Creative Writing MFA: Value vs. Money

The last semester of my MFA program is coming up in two months. I have to submit my final thesis and participate in an oral defense of it. And with graduation in sight, I’m wondering about what/how much I’ve learned these past two years, and if the current format of “the Creative Writing MFA” actually achieves what it claims.

Having a professional writing degree does not give you a professional advantage on the marketplace. Maybe when you try to publish “literary” fiction it does, but most publishers couldn’t care less about that genre (unless you’ve written an award-winner that gets a lot of publicity). Commercial fiction yields more profits and is more often than not written by people who have none to little “literary” education. So many commercial fiction writers are lawyers or doctors or teachers, etc., and started writing while building or after having built other careers. I can’t wake up one morning and say, “I feel like engineering today” but an engineer can wake up one morning and say, “I feel like writing a novel.” What’s unfair is that it’s taken way more seriously, even if the engineer has never written a novel and doesn’t know how.

So I get that universities want to offer “serious” writers a shot at supplementing their incomes by teaching in MFA programs. At the same time, I feel like writers are the wrong people to teach a “professional” degree program that should, somehow, be worth the money spent towards it. If publishers are in a position to evaluate whether or not a written work is any good (and they hold the purse strings), editors and publishers should be more involved in the process of developing working writers. Some universities may claim they do this, but it’s not official. I’m suggesting that it’s made official. Put a publishing professional/consultant on the admissions committee. Do something. Because it’s frustrating to invest $20,000 a year in a degree that has so little value to student success in the publishing world.

I’m lucky in that my motivation for taking the program was more about getting the credential for an arts administration position than to develop my writing skills. If I wanted to improve as a writer through the program, I feel like I would’ve been disappointed. I didn’t learn anything about plotting or character development or theme development or narrative voice. All the assignments were super short and the first draft of my thesis novel was tough to write…because I had no idea what I was doing. Seven revisions later, I’m pleased with it, but my thesis advisor (who’s supposed to meet with me once a month) is only meeting with me every other month, didn’t even finish reading the manuscript before the first meeting (even though she had more than a month to do so), and is more concerned about making some aspects of the manuscript more in line with her own political/cultural views than she is with the structure of the novel (one of the biggest challenges in writing one).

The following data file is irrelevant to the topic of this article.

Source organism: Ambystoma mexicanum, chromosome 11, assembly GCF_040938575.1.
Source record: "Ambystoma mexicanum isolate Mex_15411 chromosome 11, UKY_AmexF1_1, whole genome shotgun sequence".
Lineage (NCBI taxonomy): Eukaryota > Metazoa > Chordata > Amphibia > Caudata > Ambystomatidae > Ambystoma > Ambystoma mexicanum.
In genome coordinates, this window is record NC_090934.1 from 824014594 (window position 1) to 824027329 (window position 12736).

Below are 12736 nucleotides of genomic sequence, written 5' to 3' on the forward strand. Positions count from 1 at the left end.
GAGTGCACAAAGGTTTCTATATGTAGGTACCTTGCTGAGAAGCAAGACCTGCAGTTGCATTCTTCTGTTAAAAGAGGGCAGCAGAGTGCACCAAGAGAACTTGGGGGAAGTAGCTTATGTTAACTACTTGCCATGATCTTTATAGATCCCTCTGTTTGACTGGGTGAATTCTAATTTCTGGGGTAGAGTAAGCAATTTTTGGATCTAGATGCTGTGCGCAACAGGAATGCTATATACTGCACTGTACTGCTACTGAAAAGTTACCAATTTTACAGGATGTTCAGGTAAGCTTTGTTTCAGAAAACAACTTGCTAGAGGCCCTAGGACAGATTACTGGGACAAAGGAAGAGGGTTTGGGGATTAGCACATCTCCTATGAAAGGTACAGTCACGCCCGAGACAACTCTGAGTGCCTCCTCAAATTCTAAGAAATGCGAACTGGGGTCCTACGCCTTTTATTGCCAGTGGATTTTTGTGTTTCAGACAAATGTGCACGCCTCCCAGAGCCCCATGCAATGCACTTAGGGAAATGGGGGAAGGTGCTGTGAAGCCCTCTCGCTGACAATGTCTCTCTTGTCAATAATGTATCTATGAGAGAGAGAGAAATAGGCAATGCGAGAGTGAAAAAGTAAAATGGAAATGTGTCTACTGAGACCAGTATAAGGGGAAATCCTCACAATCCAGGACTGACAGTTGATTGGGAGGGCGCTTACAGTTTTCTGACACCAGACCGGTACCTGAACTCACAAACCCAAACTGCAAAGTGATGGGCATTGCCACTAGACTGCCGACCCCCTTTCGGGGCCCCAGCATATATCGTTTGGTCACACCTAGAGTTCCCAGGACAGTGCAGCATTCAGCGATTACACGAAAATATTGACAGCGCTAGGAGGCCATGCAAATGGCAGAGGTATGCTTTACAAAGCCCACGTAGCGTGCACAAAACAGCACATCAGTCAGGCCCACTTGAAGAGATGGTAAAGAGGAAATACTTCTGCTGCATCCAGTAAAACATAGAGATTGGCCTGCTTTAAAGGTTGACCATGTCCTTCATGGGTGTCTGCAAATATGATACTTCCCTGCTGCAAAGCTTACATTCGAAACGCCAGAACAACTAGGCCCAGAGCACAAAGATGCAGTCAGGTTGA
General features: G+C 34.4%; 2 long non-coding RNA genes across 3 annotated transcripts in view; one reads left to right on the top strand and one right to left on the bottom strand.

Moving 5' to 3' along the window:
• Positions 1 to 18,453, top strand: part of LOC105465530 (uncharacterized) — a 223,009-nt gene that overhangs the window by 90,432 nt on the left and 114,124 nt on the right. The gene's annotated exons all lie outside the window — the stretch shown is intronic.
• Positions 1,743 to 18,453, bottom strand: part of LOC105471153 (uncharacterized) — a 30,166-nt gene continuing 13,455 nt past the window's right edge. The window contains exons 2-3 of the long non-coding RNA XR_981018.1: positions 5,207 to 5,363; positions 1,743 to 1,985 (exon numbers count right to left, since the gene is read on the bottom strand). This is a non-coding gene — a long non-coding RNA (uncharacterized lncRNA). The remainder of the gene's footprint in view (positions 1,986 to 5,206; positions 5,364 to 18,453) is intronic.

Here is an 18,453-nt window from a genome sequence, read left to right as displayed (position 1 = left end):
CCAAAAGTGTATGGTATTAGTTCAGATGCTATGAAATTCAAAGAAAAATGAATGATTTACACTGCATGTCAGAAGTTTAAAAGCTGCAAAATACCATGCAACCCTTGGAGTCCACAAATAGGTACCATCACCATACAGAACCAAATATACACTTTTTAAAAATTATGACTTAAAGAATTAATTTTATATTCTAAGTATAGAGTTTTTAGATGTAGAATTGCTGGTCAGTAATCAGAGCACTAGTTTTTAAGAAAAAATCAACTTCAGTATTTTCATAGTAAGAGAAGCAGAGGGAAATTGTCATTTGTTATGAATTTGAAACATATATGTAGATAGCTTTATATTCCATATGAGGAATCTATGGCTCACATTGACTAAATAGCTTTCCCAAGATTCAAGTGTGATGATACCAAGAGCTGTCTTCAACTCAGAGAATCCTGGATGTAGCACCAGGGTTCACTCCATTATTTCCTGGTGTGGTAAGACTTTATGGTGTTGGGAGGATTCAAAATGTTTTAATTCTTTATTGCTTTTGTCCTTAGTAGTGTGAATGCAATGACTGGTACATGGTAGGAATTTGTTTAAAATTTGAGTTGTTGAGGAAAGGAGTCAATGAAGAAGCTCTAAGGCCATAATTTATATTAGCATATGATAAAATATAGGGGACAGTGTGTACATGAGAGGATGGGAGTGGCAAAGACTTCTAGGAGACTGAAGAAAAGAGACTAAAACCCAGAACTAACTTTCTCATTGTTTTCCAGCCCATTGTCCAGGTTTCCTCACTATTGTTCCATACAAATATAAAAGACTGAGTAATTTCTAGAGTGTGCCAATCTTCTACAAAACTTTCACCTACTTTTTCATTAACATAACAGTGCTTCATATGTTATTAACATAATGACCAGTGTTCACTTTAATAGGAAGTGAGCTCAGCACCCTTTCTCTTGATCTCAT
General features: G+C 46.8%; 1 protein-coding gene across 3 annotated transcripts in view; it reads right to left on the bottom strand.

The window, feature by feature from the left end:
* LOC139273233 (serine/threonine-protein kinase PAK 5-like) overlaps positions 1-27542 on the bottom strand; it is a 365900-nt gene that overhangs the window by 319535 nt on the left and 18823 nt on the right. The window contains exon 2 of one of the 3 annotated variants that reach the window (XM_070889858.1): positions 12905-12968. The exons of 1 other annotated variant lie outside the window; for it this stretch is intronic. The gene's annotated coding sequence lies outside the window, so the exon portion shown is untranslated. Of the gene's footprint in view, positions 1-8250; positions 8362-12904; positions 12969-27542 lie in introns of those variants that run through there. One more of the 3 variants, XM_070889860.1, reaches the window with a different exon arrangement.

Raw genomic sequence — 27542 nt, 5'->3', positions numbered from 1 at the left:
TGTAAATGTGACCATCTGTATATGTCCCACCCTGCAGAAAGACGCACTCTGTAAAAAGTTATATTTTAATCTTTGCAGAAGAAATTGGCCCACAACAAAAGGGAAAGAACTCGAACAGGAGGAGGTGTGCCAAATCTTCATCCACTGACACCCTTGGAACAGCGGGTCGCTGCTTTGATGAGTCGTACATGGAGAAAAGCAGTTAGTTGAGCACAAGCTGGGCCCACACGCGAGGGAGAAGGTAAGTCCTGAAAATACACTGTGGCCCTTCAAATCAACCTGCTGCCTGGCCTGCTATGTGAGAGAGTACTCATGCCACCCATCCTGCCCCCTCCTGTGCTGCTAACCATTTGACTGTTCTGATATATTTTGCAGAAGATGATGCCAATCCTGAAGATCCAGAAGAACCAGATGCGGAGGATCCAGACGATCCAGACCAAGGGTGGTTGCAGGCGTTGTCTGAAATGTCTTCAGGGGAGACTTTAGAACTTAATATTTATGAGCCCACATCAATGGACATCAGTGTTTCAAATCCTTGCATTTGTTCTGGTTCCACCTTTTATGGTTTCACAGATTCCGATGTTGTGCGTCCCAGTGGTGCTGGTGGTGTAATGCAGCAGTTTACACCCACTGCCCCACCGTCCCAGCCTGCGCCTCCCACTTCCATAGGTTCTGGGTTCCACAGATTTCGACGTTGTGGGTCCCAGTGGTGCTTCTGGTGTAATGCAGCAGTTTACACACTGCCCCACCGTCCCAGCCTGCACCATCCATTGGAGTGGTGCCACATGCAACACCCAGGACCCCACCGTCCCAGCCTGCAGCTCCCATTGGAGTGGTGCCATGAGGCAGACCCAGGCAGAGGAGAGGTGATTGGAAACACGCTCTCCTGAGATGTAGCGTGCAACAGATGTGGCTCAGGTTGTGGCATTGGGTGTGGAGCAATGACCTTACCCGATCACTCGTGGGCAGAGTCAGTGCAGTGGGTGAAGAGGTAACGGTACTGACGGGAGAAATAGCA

And that’s another thing that’s bothering me. Again, I believe in equality for all as well as universal human rights. But you can’t disappear people with dissenting points of view in fiction. You have to address the fact that people are different. If you turn racist/misogynistic or even religious characters into caricature, it’s a dishonest way to address their ideas and voices, and the impact of their views on our culture and society. But there is a ridiculous amount of pressure on writers now to be a mouthpiece for disseminating very particular values. This reduces both the aesthetic quality of a work (when it becomes too bogged down with socially engineered/self-help style terminology) and also the impact of the work on provoking critical thought. Meaningful fiction should never be a mouthpiece for any particular political or social agenda, only a means by which to examine and explore differing views, but it too often betrays an unapologetic bias these days. Instead of asking hard questions, it offers us too many “easy” answers in language that lacks nuance.

Digressions aside, what does an MFA mean, if it’s not an official qualification to write? It’s an official qualification to teach, sure, but teaching is not writing, and, in fact, stifles the career of some writers who show early promise but are forced to get a teaching position to make ends meet, and then can’t seem to write a book that isn’t set in a university or doesn’t involve academics, putting them out of touch with the rest of the big, wide world. Today’s MFA programs need a massive overhaul if they’re going to stay relevant in the next couple of decades. We need to provide better incentives for students and more career options than a “maybe you’ll get published, but don’t hold your breath.” Combine a writing program with an MBA/Arts Management degree, offer placements with organizations to get work experience in the (literary) arts sector, get more corporate sponsors to donate scholarships for beginning writers (off of a proposal/writing sample rather than just past publishing record), actually have all of us intern with magazines/publishers/film/television writing departments to see the different stages that writing goes through as it transitions into marketable product, make it mandatory for us to participate in book groups where readers react to written works, to volunteer at book launches, get us interning with bookstore management to get a sense of what sells and how bookstores stock inventory, with literary agencies to see how agents build client lists. I’d be happy to pay tuition for a program that offers more opportunities to understand the writing/publishing dynamic than just “I feel” critiques in workshops.

But all of that would mean less real income for the writers who currently teach in MFA programs. So I guess that’s it, huh? The vicious cycle continues…

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